I had an older post about ruby and slop but that’s with Slop 3 which is basically locked to Ruby 1.9.
No doubt, this post will bitrot too so please pay attention to the post date. The current ruby
is about 2.3.0, slop 4.3 is current, it’s 2016 and Trump is going to be our next president.
update:Oh god, he really is our next president …
It’s ok that you need help
I think the most confusing thing about slop is that it has great examples and documentation but
when you try to break this apart in a real app with small methods and single responsibilities
some things sort of get weird. I think this is because of exception handling as logic control
but I’m not sure enough to say slop is doing something wrong that makes this weird. In
I refer back to MY OWN BLOG quite often for slop examples so it’s ok that you need help.
Let’s look at the example from the README.
I disagree with -h here for hosts. I think -h should always be help. This is especially true
when switching contexts. When I switch to java or node or go or python, I have no idea
what those communities’ standards are. I rely on what unix expects: dash h.
I also disagree with the slop readme example because figuring out how to handle -h for help
is the most confusing thing about using slop because you have to use exceptions
as flow control (sort of an anti-pattern).
A real example
Let’s write a wrapper program called What the Fi? for our Internet connection.
When Internet things get wonky there are a few sites and tools I use to see is it just me?.
This wrapper will combine all those things into a CLI. We’ll use Slop 4.3 to parse
the CLI options. We’ll even write tests!
The main structure of this program is subcommand based. It’s a particular type
of CLI example similar to git where there are branches of main commands. After the
main branching logic, you could have options on each of the subcommands but I’ll leave that as an
exercise to you. I’d also recommend thor if you want to
build a complicated CLI with subcommands. What I mean to say is, the following
is just a CLI example that happens to follow this subcommand pattern.
Here’s how you use it.
The relevant Slop options are in this bit.
Notice that the rescue Slop::UnknownOption needed for Slop parsing is inside of a method called parse_arguments.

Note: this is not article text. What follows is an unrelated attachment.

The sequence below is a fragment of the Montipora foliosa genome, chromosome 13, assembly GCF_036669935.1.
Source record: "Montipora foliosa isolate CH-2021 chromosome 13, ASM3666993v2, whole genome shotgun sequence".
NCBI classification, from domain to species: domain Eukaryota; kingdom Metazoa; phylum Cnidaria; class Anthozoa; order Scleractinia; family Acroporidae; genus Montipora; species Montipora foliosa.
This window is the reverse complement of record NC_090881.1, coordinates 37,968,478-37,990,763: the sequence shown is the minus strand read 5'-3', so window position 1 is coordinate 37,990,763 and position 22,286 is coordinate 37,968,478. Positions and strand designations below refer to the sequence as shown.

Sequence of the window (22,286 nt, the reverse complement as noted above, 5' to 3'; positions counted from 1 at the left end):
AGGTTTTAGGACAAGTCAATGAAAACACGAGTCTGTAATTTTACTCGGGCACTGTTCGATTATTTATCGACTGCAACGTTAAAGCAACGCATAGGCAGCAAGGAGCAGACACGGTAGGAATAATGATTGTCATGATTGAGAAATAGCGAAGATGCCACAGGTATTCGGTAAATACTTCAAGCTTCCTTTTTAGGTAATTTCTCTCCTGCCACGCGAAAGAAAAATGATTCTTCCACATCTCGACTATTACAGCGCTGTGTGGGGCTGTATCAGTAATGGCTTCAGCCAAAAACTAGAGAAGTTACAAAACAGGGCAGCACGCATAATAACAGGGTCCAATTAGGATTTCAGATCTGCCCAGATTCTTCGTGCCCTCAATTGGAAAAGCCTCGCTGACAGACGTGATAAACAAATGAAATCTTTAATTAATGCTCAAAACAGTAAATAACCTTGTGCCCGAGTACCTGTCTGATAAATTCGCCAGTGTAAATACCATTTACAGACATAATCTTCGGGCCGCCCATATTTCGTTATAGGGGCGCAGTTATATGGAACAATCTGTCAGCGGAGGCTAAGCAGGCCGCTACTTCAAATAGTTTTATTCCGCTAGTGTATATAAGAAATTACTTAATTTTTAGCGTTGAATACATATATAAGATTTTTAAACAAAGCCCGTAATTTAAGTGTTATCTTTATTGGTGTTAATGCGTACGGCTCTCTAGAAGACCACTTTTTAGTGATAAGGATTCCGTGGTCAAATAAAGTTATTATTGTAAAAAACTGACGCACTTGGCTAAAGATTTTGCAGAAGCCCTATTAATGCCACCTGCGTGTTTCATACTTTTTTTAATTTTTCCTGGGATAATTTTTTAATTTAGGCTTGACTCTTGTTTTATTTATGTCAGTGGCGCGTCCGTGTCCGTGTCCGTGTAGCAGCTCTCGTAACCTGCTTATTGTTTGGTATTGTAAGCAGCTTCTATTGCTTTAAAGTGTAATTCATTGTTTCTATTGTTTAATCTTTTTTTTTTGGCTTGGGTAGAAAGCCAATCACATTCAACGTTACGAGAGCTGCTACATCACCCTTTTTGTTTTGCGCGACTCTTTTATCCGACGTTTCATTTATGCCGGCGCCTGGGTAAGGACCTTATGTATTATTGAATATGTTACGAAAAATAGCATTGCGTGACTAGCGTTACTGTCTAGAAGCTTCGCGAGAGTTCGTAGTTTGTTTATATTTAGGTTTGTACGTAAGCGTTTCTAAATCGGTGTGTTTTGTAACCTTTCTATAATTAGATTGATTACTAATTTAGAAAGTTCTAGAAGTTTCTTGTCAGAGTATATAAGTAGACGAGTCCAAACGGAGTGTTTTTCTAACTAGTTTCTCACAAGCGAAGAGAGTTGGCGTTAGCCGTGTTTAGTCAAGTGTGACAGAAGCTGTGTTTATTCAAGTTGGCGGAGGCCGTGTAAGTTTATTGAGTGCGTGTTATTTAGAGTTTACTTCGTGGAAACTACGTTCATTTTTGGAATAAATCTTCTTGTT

On many tools/projects I’ve done this isn’t enough to handle all cases. Then, what I’ll do
is roll a custom error class and throw that instead. You could also instead just not
begin;rescue;end here and do it higher up in the main. If you find yourself losing
data/context, it means you are at the wrong level of method calls. In the slop examples, this isn’t
explicitly mentioned but I find this way to be the most unixy. It print help on an unknown option
and it prints help if you don’t define -h or --help. If you have a -h option you want to use
then use the on '--help' example Slop mentions.
I hesitate to post the whole script here because it is very long. But here it is anyway. If you prefer
a git repo to puruse like a sane and reasonable person then here it is.
If you look at main and validate_arguments, you’ll see that --ip being a boolean and not
a string caused special logic to spew everywhere. It’s because it’s a switch and not a parameter with
a string value (it’s not --ip=184.108.40.206, it’s just --ip or nothing). Because of this, we have
to treat this option differently. Sometimes we need to know if it’s been set but because Slop
will set an unset boolean to false, we can’t check for nil like all the other flags.
I hope this post helps the googlers write their CLIs. My
older post about slop had
bit-rotted and at the same time gotten high up on the google rankings. I hope
I have avenged myself (against myself?). All hail the bit rot.
Thoughtbot has an excellent and much desired article on getting Docker + Rspec + Serverspec wired up but I couldn’t find anything about images generated from Packer. Packer generates its own images and so we can’t just build_from_dir(.). Our images are already built at that point. We’re using Packer to run Chef and other things beyond what vanilla Docker can do.
The fix is really simple after I was poking around in pry looking at the serverspec API.
First of all, what am I even talking about? Serverspec is like rspec for your server. It has matchers and objects like
So although we have application tests of varying styles and application